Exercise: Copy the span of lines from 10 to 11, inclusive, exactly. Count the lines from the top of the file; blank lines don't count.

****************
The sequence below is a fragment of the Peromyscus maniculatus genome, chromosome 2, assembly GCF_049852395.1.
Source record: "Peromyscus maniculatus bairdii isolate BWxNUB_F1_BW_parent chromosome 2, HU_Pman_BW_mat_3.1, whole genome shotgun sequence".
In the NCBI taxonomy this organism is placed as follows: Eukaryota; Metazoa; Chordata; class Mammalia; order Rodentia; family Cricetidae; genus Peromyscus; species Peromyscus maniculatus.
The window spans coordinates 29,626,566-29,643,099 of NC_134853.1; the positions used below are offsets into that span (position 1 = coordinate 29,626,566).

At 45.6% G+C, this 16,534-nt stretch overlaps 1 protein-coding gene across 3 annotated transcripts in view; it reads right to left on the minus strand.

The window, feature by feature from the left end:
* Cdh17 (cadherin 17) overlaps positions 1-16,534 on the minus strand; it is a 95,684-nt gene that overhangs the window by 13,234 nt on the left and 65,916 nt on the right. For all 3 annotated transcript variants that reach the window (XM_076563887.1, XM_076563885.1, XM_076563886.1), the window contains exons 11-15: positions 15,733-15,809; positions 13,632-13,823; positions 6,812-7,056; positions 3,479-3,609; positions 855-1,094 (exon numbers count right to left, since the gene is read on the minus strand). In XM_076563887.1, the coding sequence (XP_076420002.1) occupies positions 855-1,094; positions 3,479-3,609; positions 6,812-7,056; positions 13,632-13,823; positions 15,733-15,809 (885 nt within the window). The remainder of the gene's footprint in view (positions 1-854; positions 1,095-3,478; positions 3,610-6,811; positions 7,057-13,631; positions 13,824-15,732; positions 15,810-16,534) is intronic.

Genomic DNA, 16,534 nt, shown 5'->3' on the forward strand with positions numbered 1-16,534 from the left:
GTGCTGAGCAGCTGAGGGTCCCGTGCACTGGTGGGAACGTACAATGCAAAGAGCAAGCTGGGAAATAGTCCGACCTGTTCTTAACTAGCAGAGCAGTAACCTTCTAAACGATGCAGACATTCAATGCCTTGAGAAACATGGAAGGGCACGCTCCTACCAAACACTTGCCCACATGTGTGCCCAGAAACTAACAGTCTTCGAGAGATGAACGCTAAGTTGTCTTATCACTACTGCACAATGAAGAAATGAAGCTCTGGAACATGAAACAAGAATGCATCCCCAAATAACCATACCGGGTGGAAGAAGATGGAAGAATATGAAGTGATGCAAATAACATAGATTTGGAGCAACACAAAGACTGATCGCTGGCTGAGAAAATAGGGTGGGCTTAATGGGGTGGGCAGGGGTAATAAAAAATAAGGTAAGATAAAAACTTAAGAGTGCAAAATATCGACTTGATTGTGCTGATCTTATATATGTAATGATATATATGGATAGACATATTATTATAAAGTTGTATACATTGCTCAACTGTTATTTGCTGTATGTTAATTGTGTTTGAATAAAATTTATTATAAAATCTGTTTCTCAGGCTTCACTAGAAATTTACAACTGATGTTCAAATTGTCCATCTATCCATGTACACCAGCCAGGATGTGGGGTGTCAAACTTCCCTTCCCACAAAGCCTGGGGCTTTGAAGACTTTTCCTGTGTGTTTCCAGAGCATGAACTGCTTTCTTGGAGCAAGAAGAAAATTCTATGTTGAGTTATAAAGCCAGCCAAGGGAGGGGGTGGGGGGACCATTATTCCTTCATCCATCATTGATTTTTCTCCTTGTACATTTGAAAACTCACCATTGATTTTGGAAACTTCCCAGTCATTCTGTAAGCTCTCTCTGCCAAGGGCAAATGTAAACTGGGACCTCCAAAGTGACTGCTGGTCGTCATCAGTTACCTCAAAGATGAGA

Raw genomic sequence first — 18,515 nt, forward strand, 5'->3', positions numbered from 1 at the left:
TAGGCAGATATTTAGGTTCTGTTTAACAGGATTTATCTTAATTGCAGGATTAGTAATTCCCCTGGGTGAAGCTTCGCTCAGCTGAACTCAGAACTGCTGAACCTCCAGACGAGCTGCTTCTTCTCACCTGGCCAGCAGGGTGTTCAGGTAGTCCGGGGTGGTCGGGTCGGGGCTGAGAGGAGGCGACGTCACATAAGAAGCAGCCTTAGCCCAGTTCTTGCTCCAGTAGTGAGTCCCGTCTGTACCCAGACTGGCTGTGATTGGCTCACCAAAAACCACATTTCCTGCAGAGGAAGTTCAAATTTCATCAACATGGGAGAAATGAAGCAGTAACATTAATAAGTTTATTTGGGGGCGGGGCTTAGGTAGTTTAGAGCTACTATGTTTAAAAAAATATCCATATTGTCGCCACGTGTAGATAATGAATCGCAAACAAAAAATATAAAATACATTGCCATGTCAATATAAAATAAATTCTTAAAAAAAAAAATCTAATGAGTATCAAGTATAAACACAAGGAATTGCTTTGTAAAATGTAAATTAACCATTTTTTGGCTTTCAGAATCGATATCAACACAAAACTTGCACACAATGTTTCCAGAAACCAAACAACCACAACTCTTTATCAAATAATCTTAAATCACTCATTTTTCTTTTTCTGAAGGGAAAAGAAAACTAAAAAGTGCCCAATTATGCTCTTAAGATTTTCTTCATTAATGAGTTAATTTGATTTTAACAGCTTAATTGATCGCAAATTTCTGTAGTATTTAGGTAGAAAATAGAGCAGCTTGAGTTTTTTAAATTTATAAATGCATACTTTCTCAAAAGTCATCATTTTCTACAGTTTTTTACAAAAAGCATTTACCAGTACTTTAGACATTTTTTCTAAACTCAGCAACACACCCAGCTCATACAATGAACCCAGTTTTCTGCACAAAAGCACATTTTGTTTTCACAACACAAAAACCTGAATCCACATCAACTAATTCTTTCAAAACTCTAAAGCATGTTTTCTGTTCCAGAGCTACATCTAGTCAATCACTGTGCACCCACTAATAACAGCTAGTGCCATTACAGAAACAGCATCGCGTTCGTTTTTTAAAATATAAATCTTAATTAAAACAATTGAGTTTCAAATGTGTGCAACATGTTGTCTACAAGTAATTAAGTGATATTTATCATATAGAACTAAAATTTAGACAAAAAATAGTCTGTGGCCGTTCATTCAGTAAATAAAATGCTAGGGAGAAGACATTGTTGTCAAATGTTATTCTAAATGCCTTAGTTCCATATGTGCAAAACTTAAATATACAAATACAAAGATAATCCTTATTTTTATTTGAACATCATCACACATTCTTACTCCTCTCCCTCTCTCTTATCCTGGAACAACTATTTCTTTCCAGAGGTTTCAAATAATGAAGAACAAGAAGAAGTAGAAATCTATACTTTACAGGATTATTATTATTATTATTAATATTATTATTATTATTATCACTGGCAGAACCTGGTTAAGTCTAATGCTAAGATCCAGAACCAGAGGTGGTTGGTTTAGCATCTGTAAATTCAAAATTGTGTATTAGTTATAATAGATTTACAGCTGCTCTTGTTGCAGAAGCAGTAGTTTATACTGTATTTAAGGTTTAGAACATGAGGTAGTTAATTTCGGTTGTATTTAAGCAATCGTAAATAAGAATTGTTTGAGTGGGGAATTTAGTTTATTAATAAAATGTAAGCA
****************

Raw genomic sequence first — 18,515 nt, forward strand, 5'->3', positions numbered from 1 at the left:
TAGGCAGATATTTAGGTTCTGTTTAACAGGATTTATCTTAATTGCAGGATTAGTAATTCCCCTGGGTGAAGCTTCGCTCAGCTGAACTCAGAACTGCTGAACCTCCAGACGAGCTGCTTCTTCTCACCTGGCCAGCAGGGTGTTCAGGTAGTCCGGGGTGGTCGGGTCGGGGCTGAGAGGAGGCGACGTCACATAAGAAGCAGCCTTAGCCCAGTTCTTGCTCCAGTAGTGAGTCCCGTCTGTACCCAGACTGGCTGTGATTGGCTCACCAAAAACCACATTTCCTGCAGAGGAAGTTCAAATTTCATCAACATGGGAGAAATGAAGCAGTAACATTAATAAGTTTATTTGGGGGCGGGGCTTAGGTAGTTTAGAGCTACTATGTTTAAAAAAATATCCATATTGTCGCCACGTGTAGATAATGAATCGCAAACAAAAAATATAAAATACATTGCCATGTCAATATAAAATAAATTCTTAAAAAAAAAAATCTAATGAGTATCAAGTATAAACACAAGGAATTGCTTTGTAAAATGTAAATTAACCATTTTTTGGCTTTCAGAATCGATATCAACACAAAACTTGCACACAATGTTTCCAGAAACCAAACAACCACAACTCTTTATCAAATAATCTTAAATCACTCATTTTTCTTTTTCTGAAGGGAAAAGAAAACTAAAAAGTGCCCAATTATGCTCTTAAGATTTTCTTCATTAATGAGTTAATTTGATTTTAACAGCTTAATTGATCGCAAATTTCTGTAGTATTTAGGTAGAAAATAGAGCAGCTTGAGTTTTTTAAATTTATAAATGCATACTTTCTCAAAAGTCATCATTTTCTACAGTTTTTTACAAAAAGCATTTACCAGTACTTTAGACATTTTTTCTAAACTCAGCAACACACCCAGCTCATACAATGAACCCAGTTTTCTGCACAAAAGCACATTTTGTTTTCACAACACAAAAACCTGAATCCACATCAACTAATTCTTTCAAAACTCTAAAGCATGTTTTCTGTTCCAGAGCTACATCTAGTCAATCACTGTGCACCCACTAATAACAGCTAGTGCCATTACAGAAACAGCATCGCGTTCGTTTTTTAAAATATAAATCTTAATTAAAACAATTGAGTTTCAAATGTGTGCAACATGTTGTCTACAAGTAATTAAGTGATATTTATCATATAGAACTAAAATTTAGACAAAAAATAGTCTGTGGCCGTTCATTCAGTAAATAAAATGCTAGGGAGAAGACATTGTTGTCAAATGTTATTCTAAATGCCTTAGTTCCATATGTGCAAAACTTAAATATACAAATACAAAGATAATCCTTATTTTTATTTGAACATCATCACACATTCTTACTCCTCTCCCTCTCTCTTATCCTGGAACAACTATTTCTTTCCAGAGGTTTCAAATAATGAAGAACAAGAAGAAGTAGAAATCTATACTTTACAGGATTATTATTATTATTATTAATATTATTATTATTATTATCACTGGCAGAACCTGGTTAAGTCTAATGCTAAGATCCAGAACCAGAGGTGGTTGGTTTAGCATCTGTAAATTCAAAATTGTGTATTAGTTATAATAGATTTACAGCTGCTCTTGTTGCAGAAGCAGTAGTTTATACTGTATTTAAGGTTTAGAACATGAGGTAGTTAATTTCGGTTGTATTTAAGCAATCGTAAATAAGAATTGTTTGAGTGGGGAATTTAGTTTATTAATAAAATGTAAGCA